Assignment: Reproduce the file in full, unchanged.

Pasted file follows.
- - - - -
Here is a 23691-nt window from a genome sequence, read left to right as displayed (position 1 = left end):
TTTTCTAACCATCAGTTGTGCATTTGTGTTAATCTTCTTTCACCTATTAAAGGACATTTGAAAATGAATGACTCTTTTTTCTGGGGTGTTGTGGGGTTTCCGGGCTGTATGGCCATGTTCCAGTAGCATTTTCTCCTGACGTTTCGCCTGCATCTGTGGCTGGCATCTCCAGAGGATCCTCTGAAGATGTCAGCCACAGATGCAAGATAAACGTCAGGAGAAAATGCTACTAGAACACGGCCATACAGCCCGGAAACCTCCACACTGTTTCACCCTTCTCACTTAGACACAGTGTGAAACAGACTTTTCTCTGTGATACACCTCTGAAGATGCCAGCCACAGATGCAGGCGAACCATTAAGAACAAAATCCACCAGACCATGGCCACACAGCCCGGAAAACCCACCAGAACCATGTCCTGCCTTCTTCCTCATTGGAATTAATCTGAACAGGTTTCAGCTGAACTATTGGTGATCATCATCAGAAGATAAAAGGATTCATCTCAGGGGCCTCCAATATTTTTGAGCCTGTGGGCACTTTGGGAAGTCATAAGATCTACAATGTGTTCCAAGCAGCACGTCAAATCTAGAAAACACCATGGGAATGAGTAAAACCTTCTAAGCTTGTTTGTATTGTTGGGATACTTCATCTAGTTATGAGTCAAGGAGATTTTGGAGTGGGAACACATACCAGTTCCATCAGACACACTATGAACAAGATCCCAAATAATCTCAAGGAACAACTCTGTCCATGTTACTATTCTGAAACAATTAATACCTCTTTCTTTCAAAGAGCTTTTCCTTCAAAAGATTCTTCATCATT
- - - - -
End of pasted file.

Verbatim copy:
Here is a 23691-nt window from a genome sequence, read left to right as displayed (position 1 = left end):
TTTTCTAACCATCAGTTGTGCATTTGTGTTAATCTTCTTTCACCTATTAAAGGACATTTGAAAATGAATGACTCTTTTTTCTGGGGTGTTGTGGGGTTTCCGGGCTGTATGGCCATGTTCCAGTAGCATTTTCTCCTGACGTTTCGCCTGCATCTGTGGCTGGCATCTCCAGAGGATCCTCTGAAGATGTCAGCCACAGATGCAAGATAAACGTCAGGAGAAAATGCTACTAGAACACGGCCATACAGCCCGGAAACCTCCACACTGTTTCACCCTTCTCACTTAGACACAGTGTGAAACAGACTTTTCTCTGTGATACACCTCTGAAGATGCCAGCCACAGATGCAGGCGAACCATTAAGAACAAAATCCACCAGACCATGGCCACACAGCCCGGAAAACCCACCAGAACCATGTCCTGCCTTCTTCCTCATTGGAATTAATCTGAACAGGTTTCAGCTGAACTATTGGTGATCATCATCAGAAGATAAAAGGATTCATCTCAGGGGCCTCCAATATTTTTGAGCCTGTGGGCACTTTGGGAAGTCATAAGATCTACAATGTGTTCCAAGCAGCACGTCAAATCTAGAAAACACCATGGGAATGAGTAAAACCTTCTAAGCTTGTTTGTATTGTTGGGATACTTCATCTAGTTATGAGTCAAGGAGATTTTGGAGTGGGAACACATACCAGTTCCATCAGACACACTATGAACAAGATCCCAAATAATCTCAAGGAACAACTCTGTCCATGTTACTATTCTGAAACAATTAATACCTCTTTCTTTCAAAGAGCTTTTCCTTCAAAAGATTCTTCATCATT